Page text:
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Happy 30th, Charter of Rights and Freedoms
Canada's Charter of Rights and Freedoms turns 30 this year

Tony Burman, formerly of Al Jazeera, Toronto Star editor-in-chief Michael Cooke, and Margaret Wente, Globe and Mail columnist, were three of the many who spoke at a Ryerson University conference honouring the 30th anniversary of the Canadian Charter of Rights and Freedoms on Thursday.

The Charter of Rights and Freedoms was signed in to law thirty years ago, giving Canadians scores of civil and political rights many now take for granted. It also made press freedom a fundamental right. A right, according to Marlys Edwardh, a veteran civil rights lawyer, that gives rise to the other freedoms.

“An election would mean nothing if the votes were rigged and the press wasn’t able to report on it,” she said to a standing-room-only audience at Ryerson University yesterday.

If she could have it her way, said Edwardh, she would like to rewrite some of the laws herself, referencing the labyrinthine Canadian justice system that has known to sometimes swallow people up. One such case was her client, Maher Arar, a Syrian-Canadian who was detained in a Syrian prison for nearly a year by U.S. officials who wrongfully suspected him of being a member of Al Qaeda. A Canadian government commission of inquiry has since righted this wrong, though Arar and his family continue to remain on the U.S. no fly list.

Sharing the panel was Michelle Shephard, Toronto Star’s national security correspondent, whose terrorism beat had taken her to all corners of the world in the decade following 9/11. “To the point where I now have a Starbucks card from Guantanamo,” she quipped.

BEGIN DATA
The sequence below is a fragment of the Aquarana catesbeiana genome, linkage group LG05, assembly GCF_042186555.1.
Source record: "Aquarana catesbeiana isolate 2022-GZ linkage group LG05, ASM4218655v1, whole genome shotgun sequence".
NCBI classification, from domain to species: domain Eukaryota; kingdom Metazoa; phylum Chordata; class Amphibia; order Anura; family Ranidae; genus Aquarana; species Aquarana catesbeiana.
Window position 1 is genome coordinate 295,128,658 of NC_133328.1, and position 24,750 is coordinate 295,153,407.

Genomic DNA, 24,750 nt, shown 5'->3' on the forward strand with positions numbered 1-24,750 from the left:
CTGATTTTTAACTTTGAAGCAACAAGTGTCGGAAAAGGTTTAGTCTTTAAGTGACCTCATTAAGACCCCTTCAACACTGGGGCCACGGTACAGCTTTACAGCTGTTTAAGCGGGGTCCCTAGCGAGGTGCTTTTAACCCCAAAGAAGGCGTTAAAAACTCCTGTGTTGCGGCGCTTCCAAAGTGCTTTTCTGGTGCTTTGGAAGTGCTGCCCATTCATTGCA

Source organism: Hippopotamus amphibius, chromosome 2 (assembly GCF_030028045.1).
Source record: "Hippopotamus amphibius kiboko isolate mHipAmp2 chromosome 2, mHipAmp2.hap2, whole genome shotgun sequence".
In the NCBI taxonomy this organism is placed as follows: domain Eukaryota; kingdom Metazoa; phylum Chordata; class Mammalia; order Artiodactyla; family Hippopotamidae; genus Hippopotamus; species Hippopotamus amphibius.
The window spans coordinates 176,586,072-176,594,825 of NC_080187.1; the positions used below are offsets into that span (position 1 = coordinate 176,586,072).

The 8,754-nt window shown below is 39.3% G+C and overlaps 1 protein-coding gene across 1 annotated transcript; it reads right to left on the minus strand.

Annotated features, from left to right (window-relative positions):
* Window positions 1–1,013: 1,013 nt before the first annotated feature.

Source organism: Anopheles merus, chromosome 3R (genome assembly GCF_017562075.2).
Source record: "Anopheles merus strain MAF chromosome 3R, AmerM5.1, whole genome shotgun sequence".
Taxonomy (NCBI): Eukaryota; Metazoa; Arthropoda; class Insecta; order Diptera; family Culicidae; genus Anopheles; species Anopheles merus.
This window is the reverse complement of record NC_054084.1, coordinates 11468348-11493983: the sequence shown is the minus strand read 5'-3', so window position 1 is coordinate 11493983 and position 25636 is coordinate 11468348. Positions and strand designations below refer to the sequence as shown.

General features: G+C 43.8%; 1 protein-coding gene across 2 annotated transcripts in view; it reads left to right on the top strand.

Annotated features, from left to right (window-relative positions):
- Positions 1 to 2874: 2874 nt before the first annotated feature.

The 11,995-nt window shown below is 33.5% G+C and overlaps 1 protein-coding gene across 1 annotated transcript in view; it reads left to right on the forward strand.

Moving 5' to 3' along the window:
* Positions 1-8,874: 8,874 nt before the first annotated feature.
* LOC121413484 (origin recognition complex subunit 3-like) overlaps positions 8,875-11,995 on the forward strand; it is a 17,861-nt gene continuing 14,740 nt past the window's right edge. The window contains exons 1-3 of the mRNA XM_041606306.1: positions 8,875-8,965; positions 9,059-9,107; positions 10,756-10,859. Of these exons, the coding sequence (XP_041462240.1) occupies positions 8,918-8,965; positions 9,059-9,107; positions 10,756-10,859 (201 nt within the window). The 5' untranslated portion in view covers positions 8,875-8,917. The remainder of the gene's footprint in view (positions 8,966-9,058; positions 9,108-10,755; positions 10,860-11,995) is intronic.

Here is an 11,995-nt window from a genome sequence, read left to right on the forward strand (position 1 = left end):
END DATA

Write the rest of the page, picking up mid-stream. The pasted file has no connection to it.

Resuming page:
In describing her work, Shephard said that when she is not making “asses clinch in Ottawa,” she is hanging out with “spies and terrorists,” both essential sources for her research.

For Shephard, covering terrorism has meant writing about both the abuse of power and the absence there of. A critical part of her job is weighing the public’s right to know against threats to national security. She used the example of the 2006 Ontario terrorism case, or the Toronto 18, which was a “big get” for the Toronto Star, but a scoop she did not rush to print so as to ensure lives would not be at risk. This calculus has been getting tough lately, Shephard said, as Ottawa takes a harder than ever line towards what it considers a security threat.

In her experience, said Shephard, “Canada was one of two most hardest places to report from, and eventually I gave up.” She added that the runner up was Guantanamo Bay.

Shephard’s portrayal of press freedom in Canada is far cry from the one that Margaret Wente describes: an “envy of the world.” As far as Wente is concerned, the problem is not with the government but with the journalists who self-censor. 

And then there is Jagdish Grewal of Canadian Punjabi Post who observed that, “in ethnic media, there is no such thing as freedom.”


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